Press-Fit Connector for Automobile Electronic Control Units

Yoshiyuki NOMURA  Yasushi SAITOH  Kingo FURUKAWA  Yoshinori MINAMI  Kanji HORIUCHI  Yasuhiro HATTORI  

Publication
IEICE TRANSACTIONS on Electronics   Vol.E90-C   No.7   pp.1472-1478
Publication Date: 2007/07/01
Online ISSN: 1745-1353
DOI: 10.1093/ietele/e90-c.7.1472
Print ISSN: 0916-8516
Type of Manuscript: Special Section PAPER (Special Section on Recent Development of Electromechanical Devices (Selected Papers from ICEC2006))
Category: Connectors & Sliding Contacts
Keyword: 
lead-free,  press-fit connection,  automobile electronic control units,  connection reliability,  hard tin plating,  

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Summary:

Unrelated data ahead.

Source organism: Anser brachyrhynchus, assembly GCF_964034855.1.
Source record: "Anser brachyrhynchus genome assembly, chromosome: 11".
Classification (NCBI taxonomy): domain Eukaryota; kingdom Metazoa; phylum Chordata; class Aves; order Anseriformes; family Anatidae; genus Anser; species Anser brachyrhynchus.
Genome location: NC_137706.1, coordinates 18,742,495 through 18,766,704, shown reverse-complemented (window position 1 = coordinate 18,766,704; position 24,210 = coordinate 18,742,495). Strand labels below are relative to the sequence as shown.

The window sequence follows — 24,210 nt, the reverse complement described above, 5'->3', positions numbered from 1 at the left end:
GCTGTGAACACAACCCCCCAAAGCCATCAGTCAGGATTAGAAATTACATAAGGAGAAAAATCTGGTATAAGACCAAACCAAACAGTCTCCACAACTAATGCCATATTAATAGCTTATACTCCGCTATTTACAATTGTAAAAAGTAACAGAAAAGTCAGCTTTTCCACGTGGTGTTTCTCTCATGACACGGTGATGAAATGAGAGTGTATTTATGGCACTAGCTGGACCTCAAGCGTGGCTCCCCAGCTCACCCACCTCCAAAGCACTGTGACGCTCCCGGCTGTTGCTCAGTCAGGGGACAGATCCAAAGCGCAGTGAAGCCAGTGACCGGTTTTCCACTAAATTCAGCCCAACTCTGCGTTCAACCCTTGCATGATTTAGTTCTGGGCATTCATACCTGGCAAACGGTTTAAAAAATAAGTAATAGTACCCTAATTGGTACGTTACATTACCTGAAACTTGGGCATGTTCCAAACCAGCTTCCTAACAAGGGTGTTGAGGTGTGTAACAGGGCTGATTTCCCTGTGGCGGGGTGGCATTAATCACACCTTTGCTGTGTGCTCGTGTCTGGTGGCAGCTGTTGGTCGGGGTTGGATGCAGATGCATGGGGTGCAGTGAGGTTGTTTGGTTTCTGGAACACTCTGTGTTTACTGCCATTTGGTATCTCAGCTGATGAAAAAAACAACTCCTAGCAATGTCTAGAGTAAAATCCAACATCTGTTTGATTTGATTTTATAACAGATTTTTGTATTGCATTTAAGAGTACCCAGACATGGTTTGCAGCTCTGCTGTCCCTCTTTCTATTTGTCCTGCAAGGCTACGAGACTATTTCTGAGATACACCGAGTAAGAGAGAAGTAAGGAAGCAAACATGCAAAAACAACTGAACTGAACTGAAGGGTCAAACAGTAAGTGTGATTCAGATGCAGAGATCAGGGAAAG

A press-fit connection is a solderless electrical connection technology, which utilizes the mechanical contact force generated between through-holes on a printed circuit board (PCB) and terminals with a width slightly larger than the through-hole diameter. This technology has been widely noted recently as a measure against the "Lead Free Requirement" of materials comprising electric/electronic devices, especially in the area of automobile connector. For the application of this technology to automobile connectors, we have to take into account the severe requirement, such as (1) the adaptation to wider through-hole diameter tolerance range and (2) the establishment of connection reliability for the various PCB surface treatments. As a result, we have determined the minimum and maximum contact forces satisfying the long term connection reliability and designed the terminal shape, which has been refined the N-shape cross section developed before, by using three dimensional finite element methods (FEM). Furthermore, we have developed a new type of hard tin plating on terminals, thus preventing the scraping-off of tin during the insertion process, that could result in a short-circuit on the PCB, for the Organic Solderability Preservative (OSP) treated PCB. The press-fit connector for the automobile airbag Electronic Control Units (ECUs) we developed has been able to transfer to the mass-production phase successfully from August 2005.